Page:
I fell in love with Meg Cabot’s writing a long time ago. I’ve read her Princess Diaries series about 25 times. This novel is my first foray into Meg’s adult romances, and I couldn’t be more thrilled. No Words is an excellent rendition of a contemporary romance.
- Title: No Words (Little Bridge Island Book 3)
- Author: Meg Cabot
- Publisher: William Morrow Paperbacks on October 12, 2021
- Genre: Contemporary Romance
- Pages: 368
- Formats Available: Hardcover, Paperback, Audiobook, & Digital
- Rating: 4/5
Trigger Warnings: Talk of Bullying
Many thanks to Meg Cabot, William Morrow Paperbacks, and Netgalley for providing me with a digital Advanced Readers Copy of No Words with a request for an honest review.
About No Words
Meg Cabot, #1 New York Times bestselling author of The Princess Diaries, returns to Little Bridge Island with a new story about a children’s book author with a case of writer’s block and an arrogant novelist who have to set aside their differences as they get through a weekend long book festival that just might change everything—including their feelings for each other.
Don’t Judge a Book by Its Author…
Welcome to Little Bridge, one of the smallest, most beautiful islands in the Florida Keys.
Jo Wright always swore she’d never step foot on Little Bridge Island—not as long as her nemesis, bestselling author Will Price, is living there.
Then Jo’s given an offer she can’t refuse: an all-expense paid trip to speak and sign at the island’s first ever book festival.
Even though arrogant Will is the last person Jo wants to see, she could really use the festival’s more-than-generous speaking fee. She’s suffering from a crippling case of writer’s block on the next installment of her bestselling children’s series, and her father needs financial help as well.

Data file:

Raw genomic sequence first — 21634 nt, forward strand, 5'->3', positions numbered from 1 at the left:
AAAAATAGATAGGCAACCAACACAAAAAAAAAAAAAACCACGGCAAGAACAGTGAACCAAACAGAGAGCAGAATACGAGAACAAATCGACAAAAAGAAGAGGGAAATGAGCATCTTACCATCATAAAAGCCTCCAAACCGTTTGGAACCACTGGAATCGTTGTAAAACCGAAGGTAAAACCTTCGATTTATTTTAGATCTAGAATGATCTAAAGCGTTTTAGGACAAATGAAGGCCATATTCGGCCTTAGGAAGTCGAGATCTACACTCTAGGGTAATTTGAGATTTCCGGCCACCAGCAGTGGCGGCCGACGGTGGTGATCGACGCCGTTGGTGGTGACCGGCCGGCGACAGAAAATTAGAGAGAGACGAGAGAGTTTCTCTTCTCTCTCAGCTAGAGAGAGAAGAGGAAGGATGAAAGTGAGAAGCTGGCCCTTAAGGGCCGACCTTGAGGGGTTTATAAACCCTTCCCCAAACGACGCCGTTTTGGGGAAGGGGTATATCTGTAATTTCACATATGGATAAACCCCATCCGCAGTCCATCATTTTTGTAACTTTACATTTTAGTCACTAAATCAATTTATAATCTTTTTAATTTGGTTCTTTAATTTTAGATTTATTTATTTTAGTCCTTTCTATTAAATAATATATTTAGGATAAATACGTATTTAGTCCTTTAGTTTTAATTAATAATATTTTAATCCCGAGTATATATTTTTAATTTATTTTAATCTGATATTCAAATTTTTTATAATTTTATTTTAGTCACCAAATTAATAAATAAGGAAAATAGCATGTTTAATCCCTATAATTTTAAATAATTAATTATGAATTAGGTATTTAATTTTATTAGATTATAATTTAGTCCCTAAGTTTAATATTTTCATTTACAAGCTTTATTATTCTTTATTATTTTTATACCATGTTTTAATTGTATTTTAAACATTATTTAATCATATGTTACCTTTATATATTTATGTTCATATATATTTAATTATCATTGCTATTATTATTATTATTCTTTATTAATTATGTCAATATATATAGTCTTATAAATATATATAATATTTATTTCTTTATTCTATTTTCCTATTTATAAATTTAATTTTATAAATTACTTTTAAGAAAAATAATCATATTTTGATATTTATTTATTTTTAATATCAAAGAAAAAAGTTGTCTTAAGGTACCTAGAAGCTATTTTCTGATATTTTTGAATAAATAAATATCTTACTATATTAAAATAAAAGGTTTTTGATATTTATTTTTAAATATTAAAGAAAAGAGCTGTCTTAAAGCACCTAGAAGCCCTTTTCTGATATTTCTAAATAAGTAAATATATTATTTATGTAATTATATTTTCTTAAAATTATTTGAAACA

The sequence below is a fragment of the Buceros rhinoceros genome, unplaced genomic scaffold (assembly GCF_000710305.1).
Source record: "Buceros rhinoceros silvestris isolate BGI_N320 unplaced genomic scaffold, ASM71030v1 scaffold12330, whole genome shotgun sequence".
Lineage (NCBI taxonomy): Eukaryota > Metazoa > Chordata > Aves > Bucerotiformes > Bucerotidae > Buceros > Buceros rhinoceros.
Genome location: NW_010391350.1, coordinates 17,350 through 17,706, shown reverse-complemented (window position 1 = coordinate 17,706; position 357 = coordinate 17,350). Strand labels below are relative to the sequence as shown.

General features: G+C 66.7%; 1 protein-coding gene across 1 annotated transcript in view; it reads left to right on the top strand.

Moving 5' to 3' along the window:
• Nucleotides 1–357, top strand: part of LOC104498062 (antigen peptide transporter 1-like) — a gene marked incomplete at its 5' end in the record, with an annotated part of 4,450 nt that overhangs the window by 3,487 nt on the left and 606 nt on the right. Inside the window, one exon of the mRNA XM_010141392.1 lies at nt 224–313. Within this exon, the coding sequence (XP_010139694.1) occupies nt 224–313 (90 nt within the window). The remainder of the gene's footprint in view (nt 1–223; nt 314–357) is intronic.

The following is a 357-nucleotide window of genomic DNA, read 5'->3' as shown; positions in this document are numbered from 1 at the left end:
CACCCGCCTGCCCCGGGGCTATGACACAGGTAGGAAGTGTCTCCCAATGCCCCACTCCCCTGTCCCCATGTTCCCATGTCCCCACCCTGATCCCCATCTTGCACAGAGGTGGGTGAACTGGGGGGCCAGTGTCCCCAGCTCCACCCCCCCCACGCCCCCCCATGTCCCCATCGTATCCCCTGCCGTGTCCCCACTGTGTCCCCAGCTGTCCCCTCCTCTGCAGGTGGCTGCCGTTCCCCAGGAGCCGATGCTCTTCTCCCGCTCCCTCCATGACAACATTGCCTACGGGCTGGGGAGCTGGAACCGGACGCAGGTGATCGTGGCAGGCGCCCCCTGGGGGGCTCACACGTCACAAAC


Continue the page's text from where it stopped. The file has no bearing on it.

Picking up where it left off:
Then Jo hears that Will is off-island on the set of the film of his next book. Hallelujah!
But when she arrives on Little Bridge, Jo is in for a shock: Will is not only at the book festival, but seems genuinely sorry for his past actions—and more than willing not only to make amends, but prove to Jo that he’s a changed man.
Things seem to be looking up—until disaster strikes, causing Jo to wonder: Do any of us ever really know anyone?NetGalley Description
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Jo Wright loathes Will Price. This guy arrogantly proclaimed that children’s literature isn’t a worthy type of writing, setting Jo off on a long road of hostility and passive-aggressiveness. But, it isn’t just that Will looked down on Jo’s chosen genre, but that now, Jo’s feelings are all wrapped up in this feud, and she suffers from debilitating writer’s block. Jo blows through deadline after deadline with nothing to show for it when the children’s librarian from Little Bridge Island’s library invites her to participate in their first book festival with an offer Jo can’t afford to refuse. But, escapades of every sort take place on the island and toss Jo’s world in a tailspin. Will Jo escape the island intact, or will her career plummet like a meteor?
I’m not going to lie. I didn’t like Jo. She is childish and self-centered, dwelling on her own misery while blaming her lack of ambition on everyone but herself. I found her whiney and not someone I wanted to share brains with for the full length of the book. She jumps to inane conclusions about everything and mistreats her friends. I had no sympathy for her at all.